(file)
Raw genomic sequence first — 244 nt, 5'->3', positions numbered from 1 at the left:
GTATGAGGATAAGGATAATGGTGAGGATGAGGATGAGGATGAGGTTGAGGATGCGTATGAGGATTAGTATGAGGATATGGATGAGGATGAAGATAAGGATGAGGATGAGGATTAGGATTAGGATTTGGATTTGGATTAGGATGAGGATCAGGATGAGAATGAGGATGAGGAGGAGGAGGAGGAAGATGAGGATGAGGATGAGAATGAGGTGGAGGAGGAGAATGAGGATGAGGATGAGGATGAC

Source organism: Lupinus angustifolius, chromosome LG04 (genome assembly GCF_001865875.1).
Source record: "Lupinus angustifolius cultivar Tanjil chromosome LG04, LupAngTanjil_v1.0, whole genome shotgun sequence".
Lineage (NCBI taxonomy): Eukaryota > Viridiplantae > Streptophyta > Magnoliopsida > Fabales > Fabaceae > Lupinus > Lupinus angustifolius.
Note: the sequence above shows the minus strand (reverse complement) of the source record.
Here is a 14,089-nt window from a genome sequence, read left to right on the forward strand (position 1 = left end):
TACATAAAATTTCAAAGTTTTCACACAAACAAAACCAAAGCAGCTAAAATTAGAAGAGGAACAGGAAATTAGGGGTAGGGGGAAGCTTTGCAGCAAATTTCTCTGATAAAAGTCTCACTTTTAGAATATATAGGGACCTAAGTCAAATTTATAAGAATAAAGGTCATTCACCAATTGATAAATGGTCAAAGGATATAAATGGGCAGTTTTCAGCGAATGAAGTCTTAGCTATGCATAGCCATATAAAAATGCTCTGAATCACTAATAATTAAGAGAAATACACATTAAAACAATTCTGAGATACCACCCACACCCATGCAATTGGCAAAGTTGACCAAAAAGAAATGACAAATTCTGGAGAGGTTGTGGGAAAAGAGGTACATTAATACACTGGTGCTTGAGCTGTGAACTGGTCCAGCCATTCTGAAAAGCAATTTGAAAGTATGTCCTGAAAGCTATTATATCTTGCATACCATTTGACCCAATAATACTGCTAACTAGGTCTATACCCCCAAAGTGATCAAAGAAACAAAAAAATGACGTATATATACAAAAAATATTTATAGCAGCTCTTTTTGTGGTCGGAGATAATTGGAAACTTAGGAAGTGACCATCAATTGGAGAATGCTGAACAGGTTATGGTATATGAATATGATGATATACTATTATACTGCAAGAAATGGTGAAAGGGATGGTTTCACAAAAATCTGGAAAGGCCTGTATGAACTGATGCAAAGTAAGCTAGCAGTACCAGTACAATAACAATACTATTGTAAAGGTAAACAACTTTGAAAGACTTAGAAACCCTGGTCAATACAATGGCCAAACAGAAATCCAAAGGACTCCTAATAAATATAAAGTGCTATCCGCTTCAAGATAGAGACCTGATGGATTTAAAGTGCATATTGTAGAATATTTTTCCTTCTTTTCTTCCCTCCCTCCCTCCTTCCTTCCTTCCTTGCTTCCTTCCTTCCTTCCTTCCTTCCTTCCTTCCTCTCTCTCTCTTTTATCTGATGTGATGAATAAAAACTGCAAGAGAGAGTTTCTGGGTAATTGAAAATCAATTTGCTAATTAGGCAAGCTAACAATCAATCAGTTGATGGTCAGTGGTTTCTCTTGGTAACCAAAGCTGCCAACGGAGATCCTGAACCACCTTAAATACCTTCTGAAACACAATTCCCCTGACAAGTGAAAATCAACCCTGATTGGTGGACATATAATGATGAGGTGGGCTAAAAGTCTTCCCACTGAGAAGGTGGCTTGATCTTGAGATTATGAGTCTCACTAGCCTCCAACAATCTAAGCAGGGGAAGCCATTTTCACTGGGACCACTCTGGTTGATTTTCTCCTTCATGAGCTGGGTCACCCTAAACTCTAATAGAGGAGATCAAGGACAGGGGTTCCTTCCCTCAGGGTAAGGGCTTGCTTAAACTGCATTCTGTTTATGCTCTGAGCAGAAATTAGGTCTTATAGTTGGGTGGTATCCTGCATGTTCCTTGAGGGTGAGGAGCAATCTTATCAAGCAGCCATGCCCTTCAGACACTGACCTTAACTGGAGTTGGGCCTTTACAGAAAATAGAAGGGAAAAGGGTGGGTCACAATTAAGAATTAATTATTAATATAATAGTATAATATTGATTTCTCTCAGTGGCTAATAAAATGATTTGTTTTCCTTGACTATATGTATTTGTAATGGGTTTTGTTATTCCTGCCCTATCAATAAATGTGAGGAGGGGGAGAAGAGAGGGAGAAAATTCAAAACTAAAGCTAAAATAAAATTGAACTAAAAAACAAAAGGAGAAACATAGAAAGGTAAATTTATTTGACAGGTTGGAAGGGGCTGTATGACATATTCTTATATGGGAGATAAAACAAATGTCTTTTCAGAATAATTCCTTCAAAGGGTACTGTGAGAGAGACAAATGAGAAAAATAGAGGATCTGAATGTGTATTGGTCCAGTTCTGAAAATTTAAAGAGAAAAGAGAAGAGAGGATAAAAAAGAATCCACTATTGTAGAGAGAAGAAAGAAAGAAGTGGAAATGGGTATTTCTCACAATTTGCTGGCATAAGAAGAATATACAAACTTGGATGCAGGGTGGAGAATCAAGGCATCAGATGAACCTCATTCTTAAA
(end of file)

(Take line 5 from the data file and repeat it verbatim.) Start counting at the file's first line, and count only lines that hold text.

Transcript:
Lineage (NCBI taxonomy): Eukaryota > Viridiplantae > Streptophyta > Magnoliopsida > Fabales > Fabaceae > Lupinus > Lupinus angustifolius.